- kb3145739 (Security update for Windows Graphics Component: April 12, 2016)
- kb3161664 (Security update for Windows 7 MS16-073 supersedes above kb3153199: June 15, 2016)
- kb3161647 (Windows Update Client for windows 7 and Windows Server 2008 R2: June 2016 which supersedes the above kb3138612)
The June 2016 Windows Update client can only be obtained via the June 2016 update rollup: kb3161608. Including SP1 as a prerequisite, you also need the April 2015 Servicing stack update kb 3020369 before installing this new rollup. This was already on the list above as the very first update required to fix the slow check for updates. This deprecates the above listed March 2016 Windows Update Client, so you can skip that now. The list has been re-ordered to ensure that you install old to new for the system files being changed.
- Optional - run GRC's "Never10" to prevent the upgrade offer to Win10, or use the raw reg keys as provided by Microsoft - same difference. We push these keys out via Group Policy.
Once all the above are installed successfully:
1) reboot once again,
2) reconnect the network,
3) turn Windows Update back on,
4) change Windows Update settings to use Microsoft Update (so you can get updates for other Microsoft products like Office),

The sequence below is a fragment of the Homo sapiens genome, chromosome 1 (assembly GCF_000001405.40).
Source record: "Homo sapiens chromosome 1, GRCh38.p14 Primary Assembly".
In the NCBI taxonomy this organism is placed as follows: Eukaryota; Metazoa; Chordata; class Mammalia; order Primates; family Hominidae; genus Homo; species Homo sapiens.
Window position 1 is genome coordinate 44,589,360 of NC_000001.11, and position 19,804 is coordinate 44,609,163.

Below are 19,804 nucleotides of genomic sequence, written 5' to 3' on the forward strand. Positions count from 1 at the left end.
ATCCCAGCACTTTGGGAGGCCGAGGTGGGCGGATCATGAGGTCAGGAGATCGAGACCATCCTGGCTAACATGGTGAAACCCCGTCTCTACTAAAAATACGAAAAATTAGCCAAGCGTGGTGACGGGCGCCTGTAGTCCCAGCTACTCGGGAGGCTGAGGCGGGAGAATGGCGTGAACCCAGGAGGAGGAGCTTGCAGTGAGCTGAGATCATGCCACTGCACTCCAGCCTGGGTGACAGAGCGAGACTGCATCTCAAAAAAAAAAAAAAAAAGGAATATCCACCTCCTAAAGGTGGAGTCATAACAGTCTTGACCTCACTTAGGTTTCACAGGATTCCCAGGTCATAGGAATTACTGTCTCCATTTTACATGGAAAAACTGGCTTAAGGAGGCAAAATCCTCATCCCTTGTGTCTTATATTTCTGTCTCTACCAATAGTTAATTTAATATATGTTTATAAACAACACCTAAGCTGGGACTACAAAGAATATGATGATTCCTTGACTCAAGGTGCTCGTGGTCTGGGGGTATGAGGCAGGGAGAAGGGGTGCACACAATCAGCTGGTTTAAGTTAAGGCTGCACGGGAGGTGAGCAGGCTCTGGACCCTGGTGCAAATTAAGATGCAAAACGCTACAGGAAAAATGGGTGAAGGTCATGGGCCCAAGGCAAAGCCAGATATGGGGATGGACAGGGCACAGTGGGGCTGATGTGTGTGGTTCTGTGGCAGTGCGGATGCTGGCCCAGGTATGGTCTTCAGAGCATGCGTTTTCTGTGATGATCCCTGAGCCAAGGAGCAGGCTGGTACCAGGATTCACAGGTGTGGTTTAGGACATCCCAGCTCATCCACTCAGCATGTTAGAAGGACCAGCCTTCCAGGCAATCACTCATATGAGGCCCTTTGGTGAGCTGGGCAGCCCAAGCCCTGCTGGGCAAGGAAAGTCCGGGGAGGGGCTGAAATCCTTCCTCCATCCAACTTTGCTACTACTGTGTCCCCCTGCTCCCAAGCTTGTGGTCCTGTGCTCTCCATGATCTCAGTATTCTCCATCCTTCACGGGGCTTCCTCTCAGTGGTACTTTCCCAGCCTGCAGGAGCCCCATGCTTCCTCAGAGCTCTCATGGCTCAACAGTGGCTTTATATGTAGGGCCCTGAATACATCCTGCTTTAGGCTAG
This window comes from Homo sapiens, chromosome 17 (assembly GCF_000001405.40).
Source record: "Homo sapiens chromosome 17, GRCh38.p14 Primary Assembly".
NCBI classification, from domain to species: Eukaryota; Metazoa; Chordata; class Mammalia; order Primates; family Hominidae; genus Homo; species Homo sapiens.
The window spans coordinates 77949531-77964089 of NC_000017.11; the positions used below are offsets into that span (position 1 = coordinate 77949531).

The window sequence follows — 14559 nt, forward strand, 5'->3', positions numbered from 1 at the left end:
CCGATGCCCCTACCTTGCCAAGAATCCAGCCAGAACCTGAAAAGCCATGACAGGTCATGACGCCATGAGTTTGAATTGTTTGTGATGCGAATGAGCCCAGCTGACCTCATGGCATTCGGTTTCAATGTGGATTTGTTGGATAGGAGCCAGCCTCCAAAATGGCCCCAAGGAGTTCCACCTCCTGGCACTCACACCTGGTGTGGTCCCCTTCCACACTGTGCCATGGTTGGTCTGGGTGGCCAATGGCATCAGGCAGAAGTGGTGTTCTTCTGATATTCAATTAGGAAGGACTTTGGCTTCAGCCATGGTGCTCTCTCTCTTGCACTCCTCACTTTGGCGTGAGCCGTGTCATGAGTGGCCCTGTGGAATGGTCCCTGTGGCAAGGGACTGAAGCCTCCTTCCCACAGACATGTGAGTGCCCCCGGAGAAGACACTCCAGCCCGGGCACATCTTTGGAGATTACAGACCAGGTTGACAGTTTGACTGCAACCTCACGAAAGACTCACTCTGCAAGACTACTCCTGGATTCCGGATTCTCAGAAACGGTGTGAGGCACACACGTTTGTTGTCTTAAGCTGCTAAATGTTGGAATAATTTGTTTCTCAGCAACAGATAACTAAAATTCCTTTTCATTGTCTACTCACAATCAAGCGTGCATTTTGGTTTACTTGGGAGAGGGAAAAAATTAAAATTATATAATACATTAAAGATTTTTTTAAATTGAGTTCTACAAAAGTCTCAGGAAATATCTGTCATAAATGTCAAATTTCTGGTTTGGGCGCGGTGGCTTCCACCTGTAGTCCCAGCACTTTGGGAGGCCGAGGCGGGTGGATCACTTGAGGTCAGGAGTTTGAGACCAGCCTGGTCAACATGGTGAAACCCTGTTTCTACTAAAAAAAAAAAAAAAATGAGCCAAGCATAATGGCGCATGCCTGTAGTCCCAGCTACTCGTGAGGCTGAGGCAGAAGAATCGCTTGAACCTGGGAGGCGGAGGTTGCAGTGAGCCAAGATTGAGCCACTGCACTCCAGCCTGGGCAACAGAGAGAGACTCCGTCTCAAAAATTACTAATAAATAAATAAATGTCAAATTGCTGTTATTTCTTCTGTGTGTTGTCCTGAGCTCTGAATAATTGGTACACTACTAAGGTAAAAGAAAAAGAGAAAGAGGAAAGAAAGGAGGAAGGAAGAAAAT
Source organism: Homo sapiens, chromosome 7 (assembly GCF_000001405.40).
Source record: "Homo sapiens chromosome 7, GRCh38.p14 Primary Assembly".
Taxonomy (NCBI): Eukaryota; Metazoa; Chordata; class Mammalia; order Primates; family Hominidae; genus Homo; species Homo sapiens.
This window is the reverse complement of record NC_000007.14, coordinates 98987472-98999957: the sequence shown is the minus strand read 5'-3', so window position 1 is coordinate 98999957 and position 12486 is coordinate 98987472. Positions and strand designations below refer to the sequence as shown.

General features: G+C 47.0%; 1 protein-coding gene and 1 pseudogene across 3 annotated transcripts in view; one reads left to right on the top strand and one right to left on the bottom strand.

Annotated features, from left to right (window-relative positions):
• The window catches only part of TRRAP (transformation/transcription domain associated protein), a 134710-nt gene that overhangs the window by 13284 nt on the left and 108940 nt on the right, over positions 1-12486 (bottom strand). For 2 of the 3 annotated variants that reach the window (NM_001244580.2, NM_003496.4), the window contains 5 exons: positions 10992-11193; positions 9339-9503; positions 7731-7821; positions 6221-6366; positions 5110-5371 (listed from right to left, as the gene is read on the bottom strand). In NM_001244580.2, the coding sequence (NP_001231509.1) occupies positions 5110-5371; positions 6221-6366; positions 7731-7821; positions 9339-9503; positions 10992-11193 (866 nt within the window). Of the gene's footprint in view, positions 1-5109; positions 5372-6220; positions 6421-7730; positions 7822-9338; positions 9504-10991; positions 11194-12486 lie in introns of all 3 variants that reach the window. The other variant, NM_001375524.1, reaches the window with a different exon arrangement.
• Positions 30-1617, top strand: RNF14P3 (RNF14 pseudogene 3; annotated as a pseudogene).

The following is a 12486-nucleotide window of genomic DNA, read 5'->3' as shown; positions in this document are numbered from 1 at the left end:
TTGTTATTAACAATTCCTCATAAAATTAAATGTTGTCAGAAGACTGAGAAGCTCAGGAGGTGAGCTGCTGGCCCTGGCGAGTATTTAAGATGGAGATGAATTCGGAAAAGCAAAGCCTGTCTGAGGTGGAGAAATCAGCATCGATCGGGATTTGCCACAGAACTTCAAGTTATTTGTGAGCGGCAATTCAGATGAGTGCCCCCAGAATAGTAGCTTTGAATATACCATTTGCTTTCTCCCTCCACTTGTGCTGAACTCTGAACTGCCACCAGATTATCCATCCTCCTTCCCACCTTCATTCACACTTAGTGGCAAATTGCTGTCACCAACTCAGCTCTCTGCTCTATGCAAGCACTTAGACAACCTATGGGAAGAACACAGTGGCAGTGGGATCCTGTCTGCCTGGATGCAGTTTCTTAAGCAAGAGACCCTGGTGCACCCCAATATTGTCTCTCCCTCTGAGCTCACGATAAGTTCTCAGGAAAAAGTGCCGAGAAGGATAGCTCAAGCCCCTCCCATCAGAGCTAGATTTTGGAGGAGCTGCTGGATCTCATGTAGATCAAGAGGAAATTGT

5) if you are on a domain, join the workstation to your domain now,
6) then check and install any remaining updates as you need from Microsoft.
The Checking for Updates process should now take minutes instead of hours.
After this we join the machine to our domain, linking it to WSUS - and generally there are no more problems with monthly updates. Twice now we have had the method above break, and had to research and add a very specific update to our list. This occurred with kb 3145739 and again the next month with kb 3153199 . . . no idea why lack of these specific updates would cause the check for updates process to take many hours.
We do this in-house to avoid hours if not days to update a new/reloaded workstation. But as a home or small office self serve customer it is absolutely ridiculous to expect anyone to have to find and do these steps to get a new computer running Windows 7 up to a point where it's safe to connect to the Internet.
If you are an advanced IT Administrator, you can slipstream all the listed updates into your source images and achieve the same benefit.
* Note: We found that the separate updates listed above also invoke an online check with Microsoft to see if they are the latest version or not, which hangs the machine if Windows Update is not already working. Since this process is to fix that exact problem, the only graceful solution we have found to prevent it is to take the machine completely offline while installing the list. You can force a disconnect physically by disabling Wi-Fi with a hardware switch (if your system has such) or by pulling the network cable out of the socket, or by disabling the relevant network adapter in Network Settings. Be sure to remember which way you did this!